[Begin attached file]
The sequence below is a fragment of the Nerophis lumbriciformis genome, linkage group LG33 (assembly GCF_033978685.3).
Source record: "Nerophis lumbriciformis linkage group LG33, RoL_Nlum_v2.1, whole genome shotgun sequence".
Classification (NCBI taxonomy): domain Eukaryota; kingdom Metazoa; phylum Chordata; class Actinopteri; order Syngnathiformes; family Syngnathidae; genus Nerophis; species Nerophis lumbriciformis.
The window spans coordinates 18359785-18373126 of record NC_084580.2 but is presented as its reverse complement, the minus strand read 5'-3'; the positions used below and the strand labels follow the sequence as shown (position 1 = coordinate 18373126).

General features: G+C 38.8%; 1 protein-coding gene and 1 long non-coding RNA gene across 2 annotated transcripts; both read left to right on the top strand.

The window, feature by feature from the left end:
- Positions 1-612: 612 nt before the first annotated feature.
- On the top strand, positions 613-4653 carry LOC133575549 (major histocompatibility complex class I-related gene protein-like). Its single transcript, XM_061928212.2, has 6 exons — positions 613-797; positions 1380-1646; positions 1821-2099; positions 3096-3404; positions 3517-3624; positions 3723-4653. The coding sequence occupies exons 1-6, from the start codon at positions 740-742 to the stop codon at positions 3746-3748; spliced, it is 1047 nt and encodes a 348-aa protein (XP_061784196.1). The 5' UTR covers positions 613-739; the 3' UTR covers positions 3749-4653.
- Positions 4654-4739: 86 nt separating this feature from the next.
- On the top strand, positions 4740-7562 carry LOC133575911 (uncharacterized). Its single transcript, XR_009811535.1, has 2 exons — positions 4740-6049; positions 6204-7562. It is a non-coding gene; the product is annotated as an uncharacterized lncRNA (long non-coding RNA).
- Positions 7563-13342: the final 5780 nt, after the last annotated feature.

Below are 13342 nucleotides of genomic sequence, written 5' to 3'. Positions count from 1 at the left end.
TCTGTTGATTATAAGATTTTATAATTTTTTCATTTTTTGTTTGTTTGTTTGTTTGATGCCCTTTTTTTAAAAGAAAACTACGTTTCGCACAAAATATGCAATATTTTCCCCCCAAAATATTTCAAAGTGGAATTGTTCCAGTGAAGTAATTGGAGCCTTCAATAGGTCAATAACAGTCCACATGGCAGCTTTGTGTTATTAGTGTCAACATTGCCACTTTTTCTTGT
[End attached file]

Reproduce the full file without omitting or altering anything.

The sequence below is a fragment of the Nerophis lumbriciformis genome, linkage group LG33 (assembly GCF_033978685.3).
Source record: "Nerophis lumbriciformis linkage group LG33, RoL_Nlum_v2.1, whole genome shotgun sequence".
Classification (NCBI taxonomy): domain Eukaryota; kingdom Metazoa; phylum Chordata; class Actinopteri; order Syngnathiformes; family Syngnathidae; genus Nerophis; species Nerophis lumbriciformis.
The window spans coordinates 18359785-18373126 of record NC_084580.2 but is presented as its reverse complement, the minus strand read 5'-3'; the positions used below and the strand labels follow the sequence as shown (position 1 = coordinate 18373126).

General features: G+C 38.8%; 1 protein-coding gene and 1 long non-coding RNA gene across 2 annotated transcripts; both read left to right on the top strand.

The window, feature by feature from the left end:
- Positions 1-612: 612 nt before the first annotated feature.
- On the top strand, positions 613-4653 carry LOC133575549 (major histocompatibility complex class I-related gene protein-like). Its single transcript, XM_061928212.2, has 6 exons — positions 613-797; positions 1380-1646; positions 1821-2099; positions 3096-3404; positions 3517-3624; positions 3723-4653. The coding sequence occupies exons 1-6, from the start codon at positions 740-742 to the stop codon at positions 3746-3748; spliced, it is 1047 nt and encodes a 348-aa protein (XP_061784196.1). The 5' UTR covers positions 613-739; the 3' UTR covers positions 3749-4653.
- Positions 4654-4739: 86 nt separating this feature from the next.
- On the top strand, positions 4740-7562 carry LOC133575911 (uncharacterized). Its single transcript, XR_009811535.1, has 2 exons — positions 4740-6049; positions 6204-7562. It is a non-coding gene; the product is annotated as an uncharacterized lncRNA (long non-coding RNA).
- Positions 7563-13342: the final 5780 nt, after the last annotated feature.

Below are 13342 nucleotides of genomic sequence, written 5' to 3'. Positions count from 1 at the left end.
TCTGTTGATTATAAGATTTTATAATTTTTTCATTTTTTGTTTGTTTGTTTGTTTGATGCCCTTTTTTTAAAAGAAAACTACGTTTCGCACAAAATATGCAATATTTTCCCCCCAAAATATTTCAAAGTGGAATTGTTCCAGTGAAGTAATTGGAGCCTTCAATAGGTCAATAACAGTCCACATGGCAGCTTTGTGTTATTAGTGTCAACATTGCCACTTTTTCTTGT